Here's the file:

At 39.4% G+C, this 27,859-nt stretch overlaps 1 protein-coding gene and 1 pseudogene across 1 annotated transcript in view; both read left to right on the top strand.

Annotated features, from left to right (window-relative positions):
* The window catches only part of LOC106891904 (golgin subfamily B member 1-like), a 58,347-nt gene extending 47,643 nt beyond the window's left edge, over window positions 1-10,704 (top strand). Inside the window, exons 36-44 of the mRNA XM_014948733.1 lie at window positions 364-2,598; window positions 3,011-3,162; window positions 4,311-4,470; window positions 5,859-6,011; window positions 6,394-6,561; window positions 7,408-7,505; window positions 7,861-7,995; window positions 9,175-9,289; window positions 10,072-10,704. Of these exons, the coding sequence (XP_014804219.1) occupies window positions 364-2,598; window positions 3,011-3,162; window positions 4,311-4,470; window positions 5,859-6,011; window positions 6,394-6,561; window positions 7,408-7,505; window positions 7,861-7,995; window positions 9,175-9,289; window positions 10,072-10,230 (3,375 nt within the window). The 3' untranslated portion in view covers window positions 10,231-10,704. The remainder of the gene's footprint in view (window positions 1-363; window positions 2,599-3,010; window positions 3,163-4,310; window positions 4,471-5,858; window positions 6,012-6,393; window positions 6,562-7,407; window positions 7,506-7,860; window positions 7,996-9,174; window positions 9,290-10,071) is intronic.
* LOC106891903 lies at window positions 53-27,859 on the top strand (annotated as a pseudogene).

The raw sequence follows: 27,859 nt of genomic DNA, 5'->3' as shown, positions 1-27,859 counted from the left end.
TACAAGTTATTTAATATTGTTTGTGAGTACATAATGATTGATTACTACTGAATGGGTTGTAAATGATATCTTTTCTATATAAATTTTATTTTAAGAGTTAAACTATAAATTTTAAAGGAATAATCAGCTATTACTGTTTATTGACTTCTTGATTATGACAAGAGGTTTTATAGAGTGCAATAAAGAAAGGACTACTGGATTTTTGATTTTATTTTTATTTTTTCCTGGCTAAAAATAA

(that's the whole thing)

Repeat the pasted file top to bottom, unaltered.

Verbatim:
At 39.4% G+C, this 27,859-nt stretch overlaps 1 protein-coding gene and 1 pseudogene across 1 annotated transcript in view; both read left to right on the top strand.

Annotated features, from left to right (window-relative positions):
* The window catches only part of LOC106891904 (golgin subfamily B member 1-like), a 58,347-nt gene extending 47,643 nt beyond the window's left edge, over window positions 1-10,704 (top strand). Inside the window, exons 36-44 of the mRNA XM_014948733.1 lie at window positions 364-2,598; window positions 3,011-3,162; window positions 4,311-4,470; window positions 5,859-6,011; window positions 6,394-6,561; window positions 7,408-7,505; window positions 7,861-7,995; window positions 9,175-9,289; window positions 10,072-10,704. Of these exons, the coding sequence (XP_014804219.1) occupies window positions 364-2,598; window positions 3,011-3,162; window positions 4,311-4,470; window positions 5,859-6,011; window positions 6,394-6,561; window positions 7,408-7,505; window positions 7,861-7,995; window positions 9,175-9,289; window positions 10,072-10,230 (3,375 nt within the window). The 3' untranslated portion in view covers window positions 10,231-10,704. The remainder of the gene's footprint in view (window positions 1-363; window positions 2,599-3,010; window positions 3,163-4,310; window positions 4,471-5,858; window positions 6,012-6,393; window positions 6,562-7,407; window positions 7,506-7,860; window positions 7,996-9,174; window positions 9,290-10,071) is intronic.
* LOC106891903 lies at window positions 53-27,859 on the top strand (annotated as a pseudogene).

The raw sequence follows: 27,859 nt of genomic DNA, 5'->3' as shown, positions 1-27,859 counted from the left end.
TACAAGTTATTTAATATTGTTTGTGAGTACATAATGATTGATTACTACTGAATGGGTTGTAAATGATATCTTTTCTATATAAATTTTATTTTAAGAGTTAAACTATAAATTTTAAAGGAATAATCAGCTATTACTGTTTATTGACTTCTTGATTATGACAAGAGGTTTTATAGAGTGCAATAAAGAAAGGACTACTGGATTTTTGATTTTATTTTTATTTTTTCCTGGCTAAAAATAA